Part of the Animals Books series, this twenty-nine page e-book targets children ages four to twelve years old who enjoy learning about animals, especially cats. Due to its complicated wording, the book would best be read out loud to beginner readers. With no scary scenes, it would make a quiet time story or to use in a science class.

Large colorful photographs of these lovable creatures grace almost every page with one or three sentences underneath in an easy-to-read black font. The scenes are interesting to look at and view by any age group. Although the series is about mothers, there is no reference to them in this one.

With the cats being such domesticated animals, here are some interesting tidbits mentioned in this educational read:

  • There are wild or feral cats and domestic cats.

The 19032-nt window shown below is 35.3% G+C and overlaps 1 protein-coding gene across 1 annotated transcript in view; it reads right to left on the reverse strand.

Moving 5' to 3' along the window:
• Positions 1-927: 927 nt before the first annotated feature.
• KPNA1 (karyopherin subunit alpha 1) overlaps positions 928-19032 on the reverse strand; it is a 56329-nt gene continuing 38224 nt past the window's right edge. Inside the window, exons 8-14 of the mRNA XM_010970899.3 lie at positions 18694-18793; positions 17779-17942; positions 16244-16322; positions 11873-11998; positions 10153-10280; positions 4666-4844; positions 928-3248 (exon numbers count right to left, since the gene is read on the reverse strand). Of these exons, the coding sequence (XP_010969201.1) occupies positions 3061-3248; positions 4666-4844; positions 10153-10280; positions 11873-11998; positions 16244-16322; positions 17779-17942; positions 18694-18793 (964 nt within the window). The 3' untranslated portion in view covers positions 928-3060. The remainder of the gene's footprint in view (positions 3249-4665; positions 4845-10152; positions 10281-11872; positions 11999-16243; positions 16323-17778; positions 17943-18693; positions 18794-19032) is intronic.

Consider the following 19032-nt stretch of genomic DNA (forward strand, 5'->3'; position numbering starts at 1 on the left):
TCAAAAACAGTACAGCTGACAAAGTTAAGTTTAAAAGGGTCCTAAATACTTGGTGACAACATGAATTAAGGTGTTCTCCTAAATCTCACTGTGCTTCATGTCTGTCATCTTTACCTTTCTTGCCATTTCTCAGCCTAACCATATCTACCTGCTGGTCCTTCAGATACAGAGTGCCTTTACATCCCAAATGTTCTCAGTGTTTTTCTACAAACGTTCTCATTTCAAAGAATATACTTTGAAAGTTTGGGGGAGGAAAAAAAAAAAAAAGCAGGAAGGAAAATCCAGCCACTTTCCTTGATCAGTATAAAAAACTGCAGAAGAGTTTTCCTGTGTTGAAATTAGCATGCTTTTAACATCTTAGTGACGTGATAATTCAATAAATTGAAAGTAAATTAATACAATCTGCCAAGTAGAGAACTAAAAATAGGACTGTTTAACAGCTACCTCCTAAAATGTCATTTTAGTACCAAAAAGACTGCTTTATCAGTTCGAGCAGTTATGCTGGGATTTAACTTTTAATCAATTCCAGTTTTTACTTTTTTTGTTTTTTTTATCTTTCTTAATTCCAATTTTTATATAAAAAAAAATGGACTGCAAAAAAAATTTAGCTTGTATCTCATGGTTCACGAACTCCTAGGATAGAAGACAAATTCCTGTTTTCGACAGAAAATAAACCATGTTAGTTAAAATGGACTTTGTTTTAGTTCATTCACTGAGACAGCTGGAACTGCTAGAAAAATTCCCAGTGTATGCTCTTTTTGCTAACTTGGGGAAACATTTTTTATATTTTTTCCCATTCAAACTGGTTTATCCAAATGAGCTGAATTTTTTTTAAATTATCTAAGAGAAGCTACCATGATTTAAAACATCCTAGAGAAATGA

• There are about five hundred million cats in the world.
  • Like dogs, cats have the same life spans of one human year equals seven years to them.
  • Since cats are nocturnal, they need lots of protein to be able to see in the dark.
  • Cats sleep an average of fourteen hours a day.
  • Males are called toms; females are mollies or queens, and babies are kittens.
  • Kittens are born blind.
  • Cats have five toes on their front paws and only four on their back paws.
  • These animals have thirty teeth, sixteen on top and fourteen on bottom.
  • A female cat can have up to eighteen kittens in a year.
  • They can run up to thirty miles per hour.

If a child needs a quick source of information about this peculiar animal for a report, this e-book has many facts listed. Although not a story book or simple picture book, it is a collection of descriptions of cats and how they live.